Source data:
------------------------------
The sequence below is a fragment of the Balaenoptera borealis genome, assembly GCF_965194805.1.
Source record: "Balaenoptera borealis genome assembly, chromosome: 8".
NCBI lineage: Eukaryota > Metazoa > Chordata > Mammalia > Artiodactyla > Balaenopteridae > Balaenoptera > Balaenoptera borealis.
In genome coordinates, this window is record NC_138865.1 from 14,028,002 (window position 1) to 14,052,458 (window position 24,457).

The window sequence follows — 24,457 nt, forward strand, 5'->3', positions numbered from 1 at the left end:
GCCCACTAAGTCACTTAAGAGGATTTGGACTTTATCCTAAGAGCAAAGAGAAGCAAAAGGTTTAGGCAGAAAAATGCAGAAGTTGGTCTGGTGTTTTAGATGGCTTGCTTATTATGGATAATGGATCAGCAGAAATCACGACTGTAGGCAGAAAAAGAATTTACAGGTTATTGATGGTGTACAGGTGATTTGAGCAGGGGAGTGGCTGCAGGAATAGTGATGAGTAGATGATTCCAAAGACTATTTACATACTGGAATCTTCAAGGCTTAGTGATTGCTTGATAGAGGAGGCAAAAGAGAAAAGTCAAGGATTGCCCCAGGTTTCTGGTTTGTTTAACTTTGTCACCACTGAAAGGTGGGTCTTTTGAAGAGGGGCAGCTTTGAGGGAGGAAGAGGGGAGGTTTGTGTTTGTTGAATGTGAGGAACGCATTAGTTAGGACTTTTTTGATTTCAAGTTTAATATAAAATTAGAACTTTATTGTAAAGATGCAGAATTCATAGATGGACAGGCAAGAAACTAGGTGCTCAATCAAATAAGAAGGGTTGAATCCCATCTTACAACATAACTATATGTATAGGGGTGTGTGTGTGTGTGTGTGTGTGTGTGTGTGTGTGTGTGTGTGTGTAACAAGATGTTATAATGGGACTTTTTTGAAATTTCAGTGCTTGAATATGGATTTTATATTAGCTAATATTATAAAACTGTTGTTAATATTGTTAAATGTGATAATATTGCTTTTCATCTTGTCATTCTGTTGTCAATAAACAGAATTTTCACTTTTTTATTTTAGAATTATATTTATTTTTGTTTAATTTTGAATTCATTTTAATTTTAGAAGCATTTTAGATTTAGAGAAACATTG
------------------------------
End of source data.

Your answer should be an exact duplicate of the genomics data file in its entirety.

The sequence below is a fragment of the Balaenoptera borealis genome, assembly GCF_965194805.1.
Source record: "Balaenoptera borealis genome assembly, chromosome: 8".
NCBI lineage: Eukaryota > Metazoa > Chordata > Mammalia > Artiodactyla > Balaenopteridae > Balaenoptera > Balaenoptera borealis.
In genome coordinates, this window is record NC_138865.1 from 14,028,002 (window position 1) to 14,052,458 (window position 24,457).

The window sequence follows — 24,457 nt, forward strand, 5'->3', positions numbered from 1 at the left end:
GCCCACTAAGTCACTTAAGAGGATTTGGACTTTATCCTAAGAGCAAAGAGAAGCAAAAGGTTTAGGCAGAAAAATGCAGAAGTTGGTCTGGTGTTTTAGATGGCTTGCTTATTATGGATAATGGATCAGCAGAAATCACGACTGTAGGCAGAAAAAGAATTTACAGGTTATTGATGGTGTACAGGTGATTTGAGCAGGGGAGTGGCTGCAGGAATAGTGATGAGTAGATGATTCCAAAGACTATTTACATACTGGAATCTTCAAGGCTTAGTGATTGCTTGATAGAGGAGGCAAAAGAGAAAAGTCAAGGATTGCCCCAGGTTTCTGGTTTGTTTAACTTTGTCACCACTGAAAGGTGGGTCTTTTGAAGAGGGGCAGCTTTGAGGGAGGAAGAGGGGAGGTTTGTGTTTGTTGAATGTGAGGAACGCATTAGTTAGGACTTTTTTGATTTCAAGTTTAATATAAAATTAGAACTTTATTGTAAAGATGCAGAATTCATAGATGGACAGGCAAGAAACTAGGTGCTCAATCAAATAAGAAGGGTTGAATCCCATCTTACAACATAACTATATGTATAGGGGTGTGTGTGTGTGTGTGTGTGTGTGTGTGTGTGTGTGTGTGTGTGTAACAAGATGTTATAATGGGACTTTTTTGAAATTTCAGTGCTTGAATATGGATTTTATATTAGCTAATATTATAAAACTGTTGTTAATATTGTTAAATGTGATAATATTGCTTTTCATCTTGTCATTCTGTTGTCAATAAACAGAATTTTCACTTTTTTATTTTAGAATTATATTTATTTTTGTTTAATTTTGAATTCATTTTAATTTTAGAAGCATTTTAGATTTAGAGAAACATTG